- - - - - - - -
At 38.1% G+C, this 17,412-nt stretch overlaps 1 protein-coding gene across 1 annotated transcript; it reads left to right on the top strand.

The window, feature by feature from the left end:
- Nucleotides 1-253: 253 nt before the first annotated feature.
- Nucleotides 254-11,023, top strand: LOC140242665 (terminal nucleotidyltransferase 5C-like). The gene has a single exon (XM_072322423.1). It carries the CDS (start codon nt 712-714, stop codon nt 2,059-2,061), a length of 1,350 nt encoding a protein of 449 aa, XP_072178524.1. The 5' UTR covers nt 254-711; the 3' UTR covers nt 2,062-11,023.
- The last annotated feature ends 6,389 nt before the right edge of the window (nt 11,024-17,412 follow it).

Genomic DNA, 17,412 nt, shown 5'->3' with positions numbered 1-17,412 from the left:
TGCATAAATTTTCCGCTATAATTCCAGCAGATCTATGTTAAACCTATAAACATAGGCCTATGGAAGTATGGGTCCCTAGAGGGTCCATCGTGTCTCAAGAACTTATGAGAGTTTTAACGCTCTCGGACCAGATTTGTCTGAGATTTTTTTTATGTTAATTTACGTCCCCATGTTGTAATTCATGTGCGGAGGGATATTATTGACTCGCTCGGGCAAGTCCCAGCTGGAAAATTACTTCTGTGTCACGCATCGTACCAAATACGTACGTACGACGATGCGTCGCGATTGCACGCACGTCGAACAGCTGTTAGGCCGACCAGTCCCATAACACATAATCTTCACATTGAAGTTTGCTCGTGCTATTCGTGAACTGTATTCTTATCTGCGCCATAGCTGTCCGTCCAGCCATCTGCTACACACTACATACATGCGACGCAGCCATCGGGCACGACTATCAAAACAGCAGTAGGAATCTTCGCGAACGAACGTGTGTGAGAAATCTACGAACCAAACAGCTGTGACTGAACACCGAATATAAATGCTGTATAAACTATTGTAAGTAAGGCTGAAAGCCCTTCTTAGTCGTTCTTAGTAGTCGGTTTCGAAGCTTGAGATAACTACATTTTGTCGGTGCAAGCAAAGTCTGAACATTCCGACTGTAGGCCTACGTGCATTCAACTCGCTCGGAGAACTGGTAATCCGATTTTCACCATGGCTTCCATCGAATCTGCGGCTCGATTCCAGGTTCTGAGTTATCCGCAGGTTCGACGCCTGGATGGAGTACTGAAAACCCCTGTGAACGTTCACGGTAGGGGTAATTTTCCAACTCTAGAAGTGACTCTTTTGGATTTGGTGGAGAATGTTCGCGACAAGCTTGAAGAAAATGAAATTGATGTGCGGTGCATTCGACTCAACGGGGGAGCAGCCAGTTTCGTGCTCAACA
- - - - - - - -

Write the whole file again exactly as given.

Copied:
At 38.1% G+C, this 17,412-nt stretch overlaps 1 protein-coding gene across 1 annotated transcript; it reads left to right on the top strand.

The window, feature by feature from the left end:
- Nucleotides 1-253: 253 nt before the first annotated feature.
- Nucleotides 254-11,023, top strand: LOC140242665 (terminal nucleotidyltransferase 5C-like). The gene has a single exon (XM_072322423.1). It carries the CDS (start codon nt 712-714, stop codon nt 2,059-2,061), a length of 1,350 nt encoding a protein of 449 aa, XP_072178524.1. The 5' UTR covers nt 254-711; the 3' UTR covers nt 2,062-11,023.
- The last annotated feature ends 6,389 nt before the right edge of the window (nt 11,024-17,412 follow it).

Genomic DNA, 17,412 nt, shown 5'->3' with positions numbered 1-17,412 from the left:
TGCATAAATTTTCCGCTATAATTCCAGCAGATCTATGTTAAACCTATAAACATAGGCCTATGGAAGTATGGGTCCCTAGAGGGTCCATCGTGTCTCAAGAACTTATGAGAGTTTTAACGCTCTCGGACCAGATTTGTCTGAGATTTTTTTTATGTTAATTTACGTCCCCATGTTGTAATTCATGTGCGGAGGGATATTATTGACTCGCTCGGGCAAGTCCCAGCTGGAAAATTACTTCTGTGTCACGCATCGTACCAAATACGTACGTACGACGATGCGTCGCGATTGCACGCACGTCGAACAGCTGTTAGGCCGACCAGTCCCATAACACATAATCTTCACATTGAAGTTTGCTCGTGCTATTCGTGAACTGTATTCTTATCTGCGCCATAGCTGTCCGTCCAGCCATCTGCTACACACTACATACATGCGACGCAGCCATCGGGCACGACTATCAAAACAGCAGTAGGAATCTTCGCGAACGAACGTGTGTGAGAAATCTACGAACCAAACAGCTGTGACTGAACACCGAATATAAATGCTGTATAAACTATTGTAAGTAAGGCTGAAAGCCCTTCTTAGTCGTTCTTAGTAGTCGGTTTCGAAGCTTGAGATAACTACATTTTGTCGGTGCAAGCAAAGTCTGAACATTCCGACTGTAGGCCTACGTGCATTCAACTCGCTCGGAGAACTGGTAATCCGATTTTCACCATGGCTTCCATCGAATCTGCGGCTCGATTCCAGGTTCTGAGTTATCCGCAGGTTCGACGCCTGGATGGAGTACTGAAAACCCCTGTGAACGTTCACGGTAGGGGTAATTTTCCAACTCTAGAAGTGACTCTTTTGGATTTGGTGGAGAATGTTCGCGACAAGCTTGAAGAAAATGAAATTGATGTGCGGTGCATTCGACTCAACGGGGGAGCAGCCAGTTTCGTGCTCAACA